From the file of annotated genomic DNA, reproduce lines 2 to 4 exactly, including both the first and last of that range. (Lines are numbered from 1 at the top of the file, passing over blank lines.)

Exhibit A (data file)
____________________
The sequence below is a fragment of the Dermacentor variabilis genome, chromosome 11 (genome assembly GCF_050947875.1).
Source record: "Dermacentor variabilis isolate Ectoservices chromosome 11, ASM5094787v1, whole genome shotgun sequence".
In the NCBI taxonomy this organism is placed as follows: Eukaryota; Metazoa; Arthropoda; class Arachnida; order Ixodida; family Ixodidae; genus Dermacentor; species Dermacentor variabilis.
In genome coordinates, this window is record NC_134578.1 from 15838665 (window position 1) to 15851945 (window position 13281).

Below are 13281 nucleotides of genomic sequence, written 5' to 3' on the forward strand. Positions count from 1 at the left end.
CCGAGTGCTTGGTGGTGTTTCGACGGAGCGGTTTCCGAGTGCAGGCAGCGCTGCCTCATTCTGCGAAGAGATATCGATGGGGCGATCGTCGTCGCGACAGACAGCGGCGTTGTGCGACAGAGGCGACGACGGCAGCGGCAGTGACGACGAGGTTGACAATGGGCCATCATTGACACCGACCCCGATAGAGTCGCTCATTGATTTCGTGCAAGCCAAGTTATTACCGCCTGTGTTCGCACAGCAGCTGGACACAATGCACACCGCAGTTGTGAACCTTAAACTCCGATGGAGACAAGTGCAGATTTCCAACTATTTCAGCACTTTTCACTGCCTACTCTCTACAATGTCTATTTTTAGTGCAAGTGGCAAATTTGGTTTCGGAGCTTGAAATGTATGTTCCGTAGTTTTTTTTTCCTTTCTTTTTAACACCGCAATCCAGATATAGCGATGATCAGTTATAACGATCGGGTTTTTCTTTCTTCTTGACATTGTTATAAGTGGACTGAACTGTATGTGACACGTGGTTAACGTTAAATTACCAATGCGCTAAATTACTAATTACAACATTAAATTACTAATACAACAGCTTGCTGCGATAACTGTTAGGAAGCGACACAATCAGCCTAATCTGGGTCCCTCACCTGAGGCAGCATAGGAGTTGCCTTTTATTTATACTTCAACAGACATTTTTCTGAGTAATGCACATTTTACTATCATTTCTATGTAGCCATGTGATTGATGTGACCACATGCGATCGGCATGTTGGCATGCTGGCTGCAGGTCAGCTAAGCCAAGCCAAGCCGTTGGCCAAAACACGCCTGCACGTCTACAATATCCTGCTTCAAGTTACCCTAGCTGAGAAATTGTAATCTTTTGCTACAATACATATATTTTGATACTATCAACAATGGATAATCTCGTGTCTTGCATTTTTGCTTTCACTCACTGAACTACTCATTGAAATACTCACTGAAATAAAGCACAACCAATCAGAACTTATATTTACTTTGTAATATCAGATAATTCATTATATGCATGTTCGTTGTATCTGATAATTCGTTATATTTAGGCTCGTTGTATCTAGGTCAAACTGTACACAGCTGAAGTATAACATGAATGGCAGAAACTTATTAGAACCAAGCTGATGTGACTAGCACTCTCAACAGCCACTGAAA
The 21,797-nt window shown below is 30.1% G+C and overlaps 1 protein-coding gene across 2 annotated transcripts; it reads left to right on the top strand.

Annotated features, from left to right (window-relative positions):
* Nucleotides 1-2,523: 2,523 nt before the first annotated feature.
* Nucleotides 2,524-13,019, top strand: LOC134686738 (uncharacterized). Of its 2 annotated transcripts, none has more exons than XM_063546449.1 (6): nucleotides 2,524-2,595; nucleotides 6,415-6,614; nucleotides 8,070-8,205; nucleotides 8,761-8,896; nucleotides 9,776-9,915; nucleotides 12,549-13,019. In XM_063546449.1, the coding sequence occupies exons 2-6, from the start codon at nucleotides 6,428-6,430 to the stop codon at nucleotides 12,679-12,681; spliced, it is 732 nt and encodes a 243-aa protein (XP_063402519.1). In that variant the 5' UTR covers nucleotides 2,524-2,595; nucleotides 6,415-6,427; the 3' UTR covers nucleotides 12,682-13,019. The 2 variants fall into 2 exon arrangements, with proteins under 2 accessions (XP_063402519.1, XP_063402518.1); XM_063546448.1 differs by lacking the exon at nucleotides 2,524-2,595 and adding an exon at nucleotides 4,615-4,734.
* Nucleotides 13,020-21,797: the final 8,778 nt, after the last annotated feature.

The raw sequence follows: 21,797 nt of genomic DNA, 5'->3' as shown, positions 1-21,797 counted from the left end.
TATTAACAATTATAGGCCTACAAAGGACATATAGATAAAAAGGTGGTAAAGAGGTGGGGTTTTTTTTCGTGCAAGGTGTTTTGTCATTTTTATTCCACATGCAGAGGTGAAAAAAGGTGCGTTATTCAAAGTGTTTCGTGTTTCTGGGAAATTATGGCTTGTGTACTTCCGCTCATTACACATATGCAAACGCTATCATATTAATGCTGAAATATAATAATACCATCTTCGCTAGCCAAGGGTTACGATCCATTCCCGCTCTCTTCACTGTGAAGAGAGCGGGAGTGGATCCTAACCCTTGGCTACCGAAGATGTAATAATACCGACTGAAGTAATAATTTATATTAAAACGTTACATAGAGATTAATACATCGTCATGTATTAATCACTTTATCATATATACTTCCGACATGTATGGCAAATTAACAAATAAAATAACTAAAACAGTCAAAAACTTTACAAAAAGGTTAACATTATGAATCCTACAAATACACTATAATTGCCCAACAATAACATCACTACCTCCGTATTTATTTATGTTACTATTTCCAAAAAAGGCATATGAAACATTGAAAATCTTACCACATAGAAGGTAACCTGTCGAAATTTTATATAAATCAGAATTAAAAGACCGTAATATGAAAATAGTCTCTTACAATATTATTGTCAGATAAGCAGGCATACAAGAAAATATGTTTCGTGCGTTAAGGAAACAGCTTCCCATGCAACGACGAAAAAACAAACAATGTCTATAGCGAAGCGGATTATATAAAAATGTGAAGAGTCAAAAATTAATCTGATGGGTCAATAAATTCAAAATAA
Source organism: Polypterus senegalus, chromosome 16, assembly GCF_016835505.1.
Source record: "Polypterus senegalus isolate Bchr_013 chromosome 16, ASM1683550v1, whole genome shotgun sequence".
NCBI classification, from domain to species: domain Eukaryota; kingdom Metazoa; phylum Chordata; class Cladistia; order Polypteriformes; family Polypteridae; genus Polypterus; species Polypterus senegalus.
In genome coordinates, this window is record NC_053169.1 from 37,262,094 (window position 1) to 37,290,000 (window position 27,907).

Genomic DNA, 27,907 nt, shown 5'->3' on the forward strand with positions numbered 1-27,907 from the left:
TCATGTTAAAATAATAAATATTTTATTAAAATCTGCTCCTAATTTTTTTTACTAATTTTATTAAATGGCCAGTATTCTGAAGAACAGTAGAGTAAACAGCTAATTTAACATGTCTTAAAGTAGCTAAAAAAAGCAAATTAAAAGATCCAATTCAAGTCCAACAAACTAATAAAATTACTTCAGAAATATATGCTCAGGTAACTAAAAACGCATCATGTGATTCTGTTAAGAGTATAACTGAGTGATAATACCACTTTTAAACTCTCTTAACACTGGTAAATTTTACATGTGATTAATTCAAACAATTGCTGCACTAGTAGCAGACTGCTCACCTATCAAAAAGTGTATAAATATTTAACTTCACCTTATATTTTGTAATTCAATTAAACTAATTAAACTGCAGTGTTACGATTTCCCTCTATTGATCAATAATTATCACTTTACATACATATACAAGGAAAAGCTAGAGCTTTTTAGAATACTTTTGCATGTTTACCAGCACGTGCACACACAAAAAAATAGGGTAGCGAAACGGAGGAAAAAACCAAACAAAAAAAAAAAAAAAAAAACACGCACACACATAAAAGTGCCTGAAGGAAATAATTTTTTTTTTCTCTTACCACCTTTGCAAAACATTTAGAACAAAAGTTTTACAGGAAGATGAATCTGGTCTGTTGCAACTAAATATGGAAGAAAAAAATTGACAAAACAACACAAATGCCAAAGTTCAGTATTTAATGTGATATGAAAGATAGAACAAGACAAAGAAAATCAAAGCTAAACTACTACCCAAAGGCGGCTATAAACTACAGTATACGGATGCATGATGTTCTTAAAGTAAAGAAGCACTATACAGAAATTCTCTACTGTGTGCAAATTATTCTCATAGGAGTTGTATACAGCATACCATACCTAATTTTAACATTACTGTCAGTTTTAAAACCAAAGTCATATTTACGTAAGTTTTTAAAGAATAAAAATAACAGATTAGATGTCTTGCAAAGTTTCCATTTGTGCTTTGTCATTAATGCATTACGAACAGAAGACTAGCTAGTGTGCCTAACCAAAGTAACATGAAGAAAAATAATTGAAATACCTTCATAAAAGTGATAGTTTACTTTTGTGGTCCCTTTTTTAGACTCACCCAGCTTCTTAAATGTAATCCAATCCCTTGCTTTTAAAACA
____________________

Source record: "Dermacentor variabilis isolate Ectoservices chromosome 11, ASM5094787v1, whole genome shotgun sequence".
In the NCBI taxonomy this organism is placed as follows: Eukaryota; Metazoa; Arthropoda; class Arachnida; order Ixodida; family Ixodidae; genus Dermacentor; species Dermacentor variabilis.
In genome coordinates, this window is record NC_134578.1 from 15838665 (window position 1) to 15851945 (window position 13281).